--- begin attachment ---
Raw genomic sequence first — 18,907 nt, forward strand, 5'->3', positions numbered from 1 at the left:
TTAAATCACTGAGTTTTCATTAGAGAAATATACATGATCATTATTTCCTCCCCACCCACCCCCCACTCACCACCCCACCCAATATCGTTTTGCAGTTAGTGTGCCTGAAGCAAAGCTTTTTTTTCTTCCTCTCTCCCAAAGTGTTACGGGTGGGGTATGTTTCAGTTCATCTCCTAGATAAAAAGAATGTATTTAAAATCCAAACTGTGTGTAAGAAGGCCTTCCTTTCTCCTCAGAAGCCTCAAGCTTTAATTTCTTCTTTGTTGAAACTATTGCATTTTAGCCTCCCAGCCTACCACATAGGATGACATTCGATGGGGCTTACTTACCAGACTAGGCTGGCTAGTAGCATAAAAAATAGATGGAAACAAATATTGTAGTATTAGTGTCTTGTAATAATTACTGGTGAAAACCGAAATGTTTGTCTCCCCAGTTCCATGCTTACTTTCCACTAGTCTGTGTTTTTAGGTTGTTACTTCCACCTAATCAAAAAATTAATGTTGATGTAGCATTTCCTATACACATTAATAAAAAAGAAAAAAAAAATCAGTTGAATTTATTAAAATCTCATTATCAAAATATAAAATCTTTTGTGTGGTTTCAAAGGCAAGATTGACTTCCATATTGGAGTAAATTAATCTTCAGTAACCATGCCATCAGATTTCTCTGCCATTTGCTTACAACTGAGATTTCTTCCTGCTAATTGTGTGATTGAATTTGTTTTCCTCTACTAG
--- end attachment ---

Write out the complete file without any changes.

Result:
Raw genomic sequence first — 18,907 nt, forward strand, 5'->3', positions numbered from 1 at the left:
TTAAATCACTGAGTTTTCATTAGAGAAATATACATGATCATTATTTCCTCCCCACCCACCCCCCACTCACCACCCCACCCAATATCGTTTTGCAGTTAGTGTGCCTGAAGCAAAGCTTTTTTTTCTTCCTCTCTCCCAAAGTGTTACGGGTGGGGTATGTTTCAGTTCATCTCCTAGATAAAAAGAATGTATTTAAAATCCAAACTGTGTGTAAGAAGGCCTTCCTTTCTCCTCAGAAGCCTCAAGCTTTAATTTCTTCTTTGTTGAAACTATTGCATTTTAGCCTCCCAGCCTACCACATAGGATGACATTCGATGGGGCTTACTTACCAGACTAGGCTGGCTAGTAGCATAAAAAATAGATGGAAACAAATATTGTAGTATTAGTGTCTTGTAATAATTACTGGTGAAAACCGAAATGTTTGTCTCCCCAGTTCCATGCTTACTTTCCACTAGTCTGTGTTTTTAGGTTGTTACTTCCACCTAATCAAAAAATTAATGTTGATGTAGCATTTCCTATACACATTAATAAAAAAGAAAAAAAAAATCAGTTGAATTTATTAAAATCTCATTATCAAAATATAAAATCTTTTGTGTGGTTTCAAAGGCAAGATTGACTTCCATATTGGAGTAAATTAATCTTCAGTAACCATGCCATCAGATTTCTCTGCCATTTGCTTACAACTGAGATTTCTTCCTGCTAATTGTGTGATTGAATTTGTTTTCCTCTACTAG